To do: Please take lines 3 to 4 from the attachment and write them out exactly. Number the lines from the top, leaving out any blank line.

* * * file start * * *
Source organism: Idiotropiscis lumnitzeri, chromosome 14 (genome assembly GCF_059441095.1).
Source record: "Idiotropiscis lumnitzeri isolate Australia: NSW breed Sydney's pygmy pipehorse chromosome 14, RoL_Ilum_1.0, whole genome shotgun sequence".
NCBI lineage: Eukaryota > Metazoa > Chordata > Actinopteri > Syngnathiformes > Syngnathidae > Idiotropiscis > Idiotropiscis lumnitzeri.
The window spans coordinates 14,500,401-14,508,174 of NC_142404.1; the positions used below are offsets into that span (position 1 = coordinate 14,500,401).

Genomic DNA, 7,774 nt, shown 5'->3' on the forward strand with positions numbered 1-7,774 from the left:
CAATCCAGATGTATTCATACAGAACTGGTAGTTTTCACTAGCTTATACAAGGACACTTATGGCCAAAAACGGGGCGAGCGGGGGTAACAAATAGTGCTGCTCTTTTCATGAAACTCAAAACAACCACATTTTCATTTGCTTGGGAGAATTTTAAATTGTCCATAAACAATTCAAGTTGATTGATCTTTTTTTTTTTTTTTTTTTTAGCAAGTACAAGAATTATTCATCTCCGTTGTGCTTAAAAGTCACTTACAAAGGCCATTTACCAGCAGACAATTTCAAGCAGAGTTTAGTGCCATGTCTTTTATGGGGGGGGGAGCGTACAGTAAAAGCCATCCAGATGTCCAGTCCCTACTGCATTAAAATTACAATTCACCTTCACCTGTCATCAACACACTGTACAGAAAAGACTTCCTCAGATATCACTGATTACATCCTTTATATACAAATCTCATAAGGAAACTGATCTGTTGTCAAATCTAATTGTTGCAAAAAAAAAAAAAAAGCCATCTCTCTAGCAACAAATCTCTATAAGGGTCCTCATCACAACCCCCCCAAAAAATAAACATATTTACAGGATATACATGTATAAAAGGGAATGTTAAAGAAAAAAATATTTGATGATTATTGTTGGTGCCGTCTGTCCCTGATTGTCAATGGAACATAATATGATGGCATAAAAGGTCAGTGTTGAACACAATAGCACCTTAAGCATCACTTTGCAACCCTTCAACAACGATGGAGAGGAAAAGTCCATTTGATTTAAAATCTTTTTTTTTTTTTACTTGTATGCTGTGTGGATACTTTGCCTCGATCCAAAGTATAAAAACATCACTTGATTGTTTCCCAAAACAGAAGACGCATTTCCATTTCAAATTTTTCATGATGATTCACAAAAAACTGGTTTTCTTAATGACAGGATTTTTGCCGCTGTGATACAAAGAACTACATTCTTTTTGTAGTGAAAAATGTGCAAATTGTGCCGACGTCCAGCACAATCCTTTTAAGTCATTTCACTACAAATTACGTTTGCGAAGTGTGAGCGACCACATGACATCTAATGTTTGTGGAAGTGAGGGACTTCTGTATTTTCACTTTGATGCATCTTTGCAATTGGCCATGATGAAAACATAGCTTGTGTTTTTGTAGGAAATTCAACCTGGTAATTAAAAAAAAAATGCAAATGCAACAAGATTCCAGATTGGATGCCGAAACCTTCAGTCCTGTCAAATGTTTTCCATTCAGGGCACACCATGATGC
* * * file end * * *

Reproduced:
NCBI lineage: Eukaryota > Metazoa > Chordata > Actinopteri > Syngnathiformes > Syngnathidae > Idiotropiscis > Idiotropiscis lumnitzeri.
The window spans coordinates 14,500,401-14,508,174 of NC_142404.1; the positions used below are offsets into that span (position 1 = coordinate 14,500,401).